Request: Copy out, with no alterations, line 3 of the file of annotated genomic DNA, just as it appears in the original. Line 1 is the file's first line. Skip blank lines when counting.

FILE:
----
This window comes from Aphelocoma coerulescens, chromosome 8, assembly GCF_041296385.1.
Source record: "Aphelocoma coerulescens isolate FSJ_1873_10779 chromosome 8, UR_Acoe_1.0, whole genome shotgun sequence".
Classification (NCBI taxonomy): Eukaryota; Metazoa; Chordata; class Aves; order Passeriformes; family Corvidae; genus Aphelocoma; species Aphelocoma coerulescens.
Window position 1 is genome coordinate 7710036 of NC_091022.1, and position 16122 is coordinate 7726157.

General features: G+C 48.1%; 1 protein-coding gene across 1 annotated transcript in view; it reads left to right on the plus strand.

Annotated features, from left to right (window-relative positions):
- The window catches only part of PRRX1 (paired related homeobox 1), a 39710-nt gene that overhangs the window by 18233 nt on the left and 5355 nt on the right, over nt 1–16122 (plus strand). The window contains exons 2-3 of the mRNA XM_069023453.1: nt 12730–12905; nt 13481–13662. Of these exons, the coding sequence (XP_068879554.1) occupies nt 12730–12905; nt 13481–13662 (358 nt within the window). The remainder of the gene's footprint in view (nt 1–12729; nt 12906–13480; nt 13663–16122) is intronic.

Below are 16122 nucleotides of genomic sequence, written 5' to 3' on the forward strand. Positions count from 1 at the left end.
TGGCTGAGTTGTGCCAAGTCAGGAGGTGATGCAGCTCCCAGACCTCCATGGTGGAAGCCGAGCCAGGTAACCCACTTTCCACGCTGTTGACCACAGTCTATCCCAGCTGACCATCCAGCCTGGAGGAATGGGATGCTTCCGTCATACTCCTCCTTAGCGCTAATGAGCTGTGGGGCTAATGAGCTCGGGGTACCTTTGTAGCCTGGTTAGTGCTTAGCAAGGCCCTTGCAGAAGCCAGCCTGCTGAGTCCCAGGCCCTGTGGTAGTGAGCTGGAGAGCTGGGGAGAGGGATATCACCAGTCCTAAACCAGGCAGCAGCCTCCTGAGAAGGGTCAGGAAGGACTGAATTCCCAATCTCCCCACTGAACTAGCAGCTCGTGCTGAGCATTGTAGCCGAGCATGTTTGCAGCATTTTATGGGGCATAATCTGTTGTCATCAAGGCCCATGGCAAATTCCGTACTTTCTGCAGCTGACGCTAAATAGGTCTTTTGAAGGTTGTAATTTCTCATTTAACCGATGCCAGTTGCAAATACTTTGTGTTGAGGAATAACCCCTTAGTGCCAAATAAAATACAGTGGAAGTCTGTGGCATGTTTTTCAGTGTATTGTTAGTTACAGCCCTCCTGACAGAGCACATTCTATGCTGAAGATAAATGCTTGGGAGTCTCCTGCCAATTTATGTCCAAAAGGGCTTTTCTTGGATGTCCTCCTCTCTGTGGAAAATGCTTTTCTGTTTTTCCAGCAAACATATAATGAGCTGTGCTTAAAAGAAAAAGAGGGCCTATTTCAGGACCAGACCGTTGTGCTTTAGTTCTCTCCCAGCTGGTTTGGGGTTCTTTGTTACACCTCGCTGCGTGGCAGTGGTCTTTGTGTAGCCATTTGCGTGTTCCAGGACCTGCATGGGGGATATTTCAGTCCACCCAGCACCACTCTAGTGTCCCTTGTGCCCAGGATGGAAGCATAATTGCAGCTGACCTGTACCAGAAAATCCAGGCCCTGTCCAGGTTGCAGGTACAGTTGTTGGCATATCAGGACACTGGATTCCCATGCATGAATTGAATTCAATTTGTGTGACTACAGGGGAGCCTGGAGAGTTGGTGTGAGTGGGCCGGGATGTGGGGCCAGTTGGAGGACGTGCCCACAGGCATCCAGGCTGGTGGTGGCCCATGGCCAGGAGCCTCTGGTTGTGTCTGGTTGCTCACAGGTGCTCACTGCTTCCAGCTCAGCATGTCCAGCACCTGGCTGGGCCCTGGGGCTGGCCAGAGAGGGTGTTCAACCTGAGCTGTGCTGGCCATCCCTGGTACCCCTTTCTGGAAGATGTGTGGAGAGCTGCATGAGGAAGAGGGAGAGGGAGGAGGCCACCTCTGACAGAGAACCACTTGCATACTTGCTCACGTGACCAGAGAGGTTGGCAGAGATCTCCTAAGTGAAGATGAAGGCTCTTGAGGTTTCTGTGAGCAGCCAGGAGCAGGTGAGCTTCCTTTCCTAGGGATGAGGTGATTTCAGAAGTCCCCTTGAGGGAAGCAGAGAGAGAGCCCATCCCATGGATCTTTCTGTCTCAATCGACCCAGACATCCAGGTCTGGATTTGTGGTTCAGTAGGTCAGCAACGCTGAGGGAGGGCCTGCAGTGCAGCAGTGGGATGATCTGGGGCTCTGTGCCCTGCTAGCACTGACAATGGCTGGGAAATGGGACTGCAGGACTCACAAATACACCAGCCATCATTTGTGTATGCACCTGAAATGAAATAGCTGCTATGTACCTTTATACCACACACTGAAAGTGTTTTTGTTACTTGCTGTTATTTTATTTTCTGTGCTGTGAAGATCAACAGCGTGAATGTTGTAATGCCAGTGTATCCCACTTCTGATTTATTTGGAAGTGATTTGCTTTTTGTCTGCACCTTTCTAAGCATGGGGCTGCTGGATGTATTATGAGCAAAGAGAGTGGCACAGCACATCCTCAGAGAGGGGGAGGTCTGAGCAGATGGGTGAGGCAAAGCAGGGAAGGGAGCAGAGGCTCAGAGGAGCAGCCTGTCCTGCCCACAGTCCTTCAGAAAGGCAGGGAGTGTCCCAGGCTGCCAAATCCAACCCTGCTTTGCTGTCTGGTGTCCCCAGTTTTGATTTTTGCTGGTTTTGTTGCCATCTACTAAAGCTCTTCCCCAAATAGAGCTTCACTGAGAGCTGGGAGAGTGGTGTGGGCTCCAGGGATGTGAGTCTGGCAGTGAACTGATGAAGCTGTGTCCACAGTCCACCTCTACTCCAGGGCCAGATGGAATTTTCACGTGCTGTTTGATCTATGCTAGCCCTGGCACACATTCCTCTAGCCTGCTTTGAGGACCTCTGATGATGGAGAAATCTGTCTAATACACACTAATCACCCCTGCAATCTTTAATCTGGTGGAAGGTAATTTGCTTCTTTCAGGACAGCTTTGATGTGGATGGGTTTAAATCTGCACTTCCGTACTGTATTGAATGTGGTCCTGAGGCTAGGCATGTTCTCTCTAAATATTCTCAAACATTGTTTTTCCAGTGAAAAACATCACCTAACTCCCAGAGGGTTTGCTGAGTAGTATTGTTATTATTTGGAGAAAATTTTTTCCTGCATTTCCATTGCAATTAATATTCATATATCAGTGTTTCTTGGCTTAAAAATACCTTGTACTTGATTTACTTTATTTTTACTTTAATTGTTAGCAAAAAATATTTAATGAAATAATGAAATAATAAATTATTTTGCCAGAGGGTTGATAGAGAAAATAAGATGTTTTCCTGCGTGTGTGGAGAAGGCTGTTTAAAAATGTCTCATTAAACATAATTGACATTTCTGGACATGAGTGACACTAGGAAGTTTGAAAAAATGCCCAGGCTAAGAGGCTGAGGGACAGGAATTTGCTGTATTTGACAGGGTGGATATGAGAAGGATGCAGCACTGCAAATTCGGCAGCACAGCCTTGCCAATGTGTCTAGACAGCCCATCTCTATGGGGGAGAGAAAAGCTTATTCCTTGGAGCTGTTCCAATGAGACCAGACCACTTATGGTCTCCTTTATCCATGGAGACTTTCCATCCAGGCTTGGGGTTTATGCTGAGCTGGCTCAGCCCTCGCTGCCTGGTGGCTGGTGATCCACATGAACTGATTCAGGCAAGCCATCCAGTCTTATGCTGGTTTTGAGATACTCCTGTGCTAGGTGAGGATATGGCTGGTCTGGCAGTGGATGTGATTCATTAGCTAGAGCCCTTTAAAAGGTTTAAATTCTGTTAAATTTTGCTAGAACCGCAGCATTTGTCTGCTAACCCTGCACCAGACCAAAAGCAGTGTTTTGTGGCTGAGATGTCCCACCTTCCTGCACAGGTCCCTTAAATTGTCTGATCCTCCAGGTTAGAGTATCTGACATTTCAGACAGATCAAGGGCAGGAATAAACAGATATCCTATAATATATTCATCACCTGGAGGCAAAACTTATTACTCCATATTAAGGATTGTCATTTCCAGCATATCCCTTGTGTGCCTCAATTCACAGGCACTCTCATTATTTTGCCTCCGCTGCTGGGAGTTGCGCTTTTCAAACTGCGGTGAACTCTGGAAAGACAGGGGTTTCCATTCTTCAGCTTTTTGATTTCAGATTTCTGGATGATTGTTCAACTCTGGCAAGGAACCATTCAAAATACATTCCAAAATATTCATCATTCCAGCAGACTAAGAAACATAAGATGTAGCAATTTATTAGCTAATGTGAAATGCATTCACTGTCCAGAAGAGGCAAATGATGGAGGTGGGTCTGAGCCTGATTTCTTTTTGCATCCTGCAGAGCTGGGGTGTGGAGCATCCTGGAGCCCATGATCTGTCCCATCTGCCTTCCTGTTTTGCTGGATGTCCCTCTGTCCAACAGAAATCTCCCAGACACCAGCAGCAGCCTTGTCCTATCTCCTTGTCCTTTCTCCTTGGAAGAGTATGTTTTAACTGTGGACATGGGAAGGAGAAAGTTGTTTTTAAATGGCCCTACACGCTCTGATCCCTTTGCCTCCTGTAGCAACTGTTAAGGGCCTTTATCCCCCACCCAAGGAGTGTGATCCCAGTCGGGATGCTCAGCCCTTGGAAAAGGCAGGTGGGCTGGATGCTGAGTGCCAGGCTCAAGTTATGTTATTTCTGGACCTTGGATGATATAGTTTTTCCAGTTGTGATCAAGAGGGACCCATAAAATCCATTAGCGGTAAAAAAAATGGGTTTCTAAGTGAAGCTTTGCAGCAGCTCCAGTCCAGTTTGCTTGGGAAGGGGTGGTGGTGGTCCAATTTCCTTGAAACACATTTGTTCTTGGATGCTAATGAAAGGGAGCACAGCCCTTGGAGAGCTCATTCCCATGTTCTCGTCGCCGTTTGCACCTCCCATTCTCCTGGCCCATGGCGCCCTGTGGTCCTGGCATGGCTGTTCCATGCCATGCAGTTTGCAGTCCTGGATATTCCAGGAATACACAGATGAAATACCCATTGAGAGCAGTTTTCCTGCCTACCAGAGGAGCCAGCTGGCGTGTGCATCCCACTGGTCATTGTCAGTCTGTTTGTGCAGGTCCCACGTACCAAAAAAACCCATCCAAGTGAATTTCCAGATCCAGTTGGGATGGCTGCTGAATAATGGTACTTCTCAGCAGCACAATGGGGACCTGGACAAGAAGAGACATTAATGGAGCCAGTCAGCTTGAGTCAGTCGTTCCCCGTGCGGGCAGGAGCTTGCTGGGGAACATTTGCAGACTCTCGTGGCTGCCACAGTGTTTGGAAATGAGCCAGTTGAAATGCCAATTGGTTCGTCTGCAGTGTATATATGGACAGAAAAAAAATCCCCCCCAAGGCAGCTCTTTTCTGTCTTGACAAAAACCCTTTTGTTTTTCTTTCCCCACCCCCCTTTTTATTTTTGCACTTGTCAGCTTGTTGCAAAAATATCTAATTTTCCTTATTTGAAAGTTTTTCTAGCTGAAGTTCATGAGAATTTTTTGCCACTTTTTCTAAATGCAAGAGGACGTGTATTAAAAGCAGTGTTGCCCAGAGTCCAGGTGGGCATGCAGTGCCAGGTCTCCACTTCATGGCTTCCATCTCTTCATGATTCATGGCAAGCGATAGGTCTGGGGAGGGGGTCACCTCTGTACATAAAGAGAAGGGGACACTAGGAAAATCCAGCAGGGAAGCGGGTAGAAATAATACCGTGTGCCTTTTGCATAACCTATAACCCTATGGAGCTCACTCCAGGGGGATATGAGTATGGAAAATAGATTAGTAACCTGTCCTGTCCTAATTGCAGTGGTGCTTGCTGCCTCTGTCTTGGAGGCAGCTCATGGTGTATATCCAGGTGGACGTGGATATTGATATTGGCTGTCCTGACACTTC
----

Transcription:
Classification (NCBI taxonomy): Eukaryota; Metazoa; Chordata; class Aves; order Passeriformes; family Corvidae; genus Aphelocoma; species Aphelocoma coerulescens.